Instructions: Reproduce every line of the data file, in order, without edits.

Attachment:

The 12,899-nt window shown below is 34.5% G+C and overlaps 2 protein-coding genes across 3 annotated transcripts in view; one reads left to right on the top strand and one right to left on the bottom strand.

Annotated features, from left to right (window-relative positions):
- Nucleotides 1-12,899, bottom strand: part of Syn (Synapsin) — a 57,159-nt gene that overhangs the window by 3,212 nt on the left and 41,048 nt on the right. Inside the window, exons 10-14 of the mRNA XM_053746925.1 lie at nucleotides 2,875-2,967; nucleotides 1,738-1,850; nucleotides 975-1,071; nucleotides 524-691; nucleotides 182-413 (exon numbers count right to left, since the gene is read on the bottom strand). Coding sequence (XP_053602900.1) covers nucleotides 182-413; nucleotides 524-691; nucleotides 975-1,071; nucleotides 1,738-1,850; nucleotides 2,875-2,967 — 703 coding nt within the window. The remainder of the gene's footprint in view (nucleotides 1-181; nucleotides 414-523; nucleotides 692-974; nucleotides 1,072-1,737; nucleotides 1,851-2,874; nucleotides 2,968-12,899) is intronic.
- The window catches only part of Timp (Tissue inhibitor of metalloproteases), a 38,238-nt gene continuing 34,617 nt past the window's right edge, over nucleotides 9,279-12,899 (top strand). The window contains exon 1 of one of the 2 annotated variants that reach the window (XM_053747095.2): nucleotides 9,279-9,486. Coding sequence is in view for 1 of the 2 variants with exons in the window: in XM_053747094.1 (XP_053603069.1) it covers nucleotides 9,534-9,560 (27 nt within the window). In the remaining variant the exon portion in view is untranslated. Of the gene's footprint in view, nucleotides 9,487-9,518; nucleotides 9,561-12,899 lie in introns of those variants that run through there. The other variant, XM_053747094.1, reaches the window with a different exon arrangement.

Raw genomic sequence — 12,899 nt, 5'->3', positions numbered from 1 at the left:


The 12,899-nt window shown below is 34.5% G+C and overlaps 2 protein-coding genes across 3 annotated transcripts in view; one reads left to right on the top strand and one right to left on the bottom strand.

Annotated features, from left to right (window-relative positions):
- Nucleotides 1-12,899, bottom strand: part of Syn (Synapsin) — a 57,159-nt gene that overhangs the window by 3,212 nt on the left and 41,048 nt on the right. Inside the window, exons 10-14 of the mRNA XM_053746925.1 lie at nucleotides 2,875-2,967; nucleotides 1,738-1,850; nucleotides 975-1,071; nucleotides 524-691; nucleotides 182-413 (exon numbers count right to left, since the gene is read on the bottom strand). Coding sequence (XP_053602900.1) covers nucleotides 182-413; nucleotides 524-691; nucleotides 975-1,071; nucleotides 1,738-1,850; nucleotides 2,875-2,967 — 703 coding nt within the window. The remainder of the gene's footprint in view (nucleotides 1-181; nucleotides 414-523; nucleotides 692-974; nucleotides 1,072-1,737; nucleotides 1,851-2,874; nucleotides 2,968-12,899) is intronic.
- The window catches only part of Timp (Tissue inhibitor of metalloproteases), a 38,238-nt gene continuing 34,617 nt past the window's right edge, over nucleotides 9,279-12,899 (top strand). The window contains exon 1 of one of the 2 annotated variants that reach the window (XM_053747095.2): nucleotides 9,279-9,486. Coding sequence is in view for 1 of the 2 variants with exons in the window: in XM_053747094.1 (XP_053603069.1) it covers nucleotides 9,534-9,560 (27 nt within the window). In the remaining variant the exon portion in view is untranslated. Of the gene's footprint in view, nucleotides 9,487-9,518; nucleotides 9,561-12,899 lie in introns of those variants that run through there. The other variant, XM_053747094.1, reaches the window with a different exon arrangement.

Raw genomic sequence — 12,899 nt, 5'->3', positions numbered from 1 at the left: